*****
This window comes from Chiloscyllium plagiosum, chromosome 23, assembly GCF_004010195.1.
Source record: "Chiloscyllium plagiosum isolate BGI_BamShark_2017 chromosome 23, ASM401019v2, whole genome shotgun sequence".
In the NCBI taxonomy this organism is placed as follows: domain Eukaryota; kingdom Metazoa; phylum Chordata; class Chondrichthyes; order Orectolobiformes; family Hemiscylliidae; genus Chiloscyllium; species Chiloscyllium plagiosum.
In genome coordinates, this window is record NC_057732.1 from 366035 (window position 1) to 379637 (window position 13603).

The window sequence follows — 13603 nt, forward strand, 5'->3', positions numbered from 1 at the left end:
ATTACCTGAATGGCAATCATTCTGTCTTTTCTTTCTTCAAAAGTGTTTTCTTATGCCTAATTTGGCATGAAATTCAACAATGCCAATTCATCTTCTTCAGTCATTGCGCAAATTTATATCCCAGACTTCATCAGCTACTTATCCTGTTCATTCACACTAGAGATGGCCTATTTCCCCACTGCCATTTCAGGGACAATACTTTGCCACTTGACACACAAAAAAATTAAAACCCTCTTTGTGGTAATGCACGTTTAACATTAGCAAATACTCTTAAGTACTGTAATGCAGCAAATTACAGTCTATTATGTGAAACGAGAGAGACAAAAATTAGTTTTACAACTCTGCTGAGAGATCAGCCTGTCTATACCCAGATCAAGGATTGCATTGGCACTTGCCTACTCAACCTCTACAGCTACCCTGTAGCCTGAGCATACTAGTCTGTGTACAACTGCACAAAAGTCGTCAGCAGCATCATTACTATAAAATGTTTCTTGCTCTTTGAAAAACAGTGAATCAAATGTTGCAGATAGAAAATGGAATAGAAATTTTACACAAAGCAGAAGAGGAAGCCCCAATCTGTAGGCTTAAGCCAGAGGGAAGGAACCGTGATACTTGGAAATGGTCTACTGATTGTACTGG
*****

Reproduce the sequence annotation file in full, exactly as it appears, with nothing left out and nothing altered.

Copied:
This window comes from Chiloscyllium plagiosum, chromosome 23, assembly GCF_004010195.1.
Source record: "Chiloscyllium plagiosum isolate BGI_BamShark_2017 chromosome 23, ASM401019v2, whole genome shotgun sequence".
In the NCBI taxonomy this organism is placed as follows: domain Eukaryota; kingdom Metazoa; phylum Chordata; class Chondrichthyes; order Orectolobiformes; family Hemiscylliidae; genus Chiloscyllium; species Chiloscyllium plagiosum.
In genome coordinates, this window is record NC_057732.1 from 366035 (window position 1) to 379637 (window position 13603).

The window sequence follows — 13603 nt, forward strand, 5'->3', positions numbered from 1 at the left end:
ATTACCTGAATGGCAATCATTCTGTCTTTTCTTTCTTCAAAAGTGTTTTCTTATGCCTAATTTGGCATGAAATTCAACAATGCCAATTCATCTTCTTCAGTCATTGCGCAAATTTATATCCCAGACTTCATCAGCTACTTATCCTGTTCATTCACACTAGAGATGGCCTATTTCCCCACTGCCATTTCAGGGACAATACTTTGCCACTTGACACACAAAAAAATTAAAACCCTCTTTGTGGTAATGCACGTTTAACATTAGCAAATACTCTTAAGTACTGTAATGCAGCAAATTACAGTCTATTATGTGAAACGAGAGAGACAAAAATTAGTTTTACAACTCTGCTGAGAGATCAGCCTGTCTATACCCAGATCAAGGATTGCATTGGCACTTGCCTACTCAACCTCTACAGCTACCCTGTAGCCTGAGCATACTAGTCTGTGTACAACTGCACAAAAGTCGTCAGCAGCATCATTACTATAAAATGTTTCTTGCTCTTTGAAAAACAGTGAATCAAATGTTGCAGATAGAAAATGGAATAGAAATTTTACACAAAGCAGAAGAGGAAGCCCCAATCTGTAGGCTTAAGCCAGAGGGAAGGAACCGTGATACTTGGAAATGGTCTACTGATTGTACTGG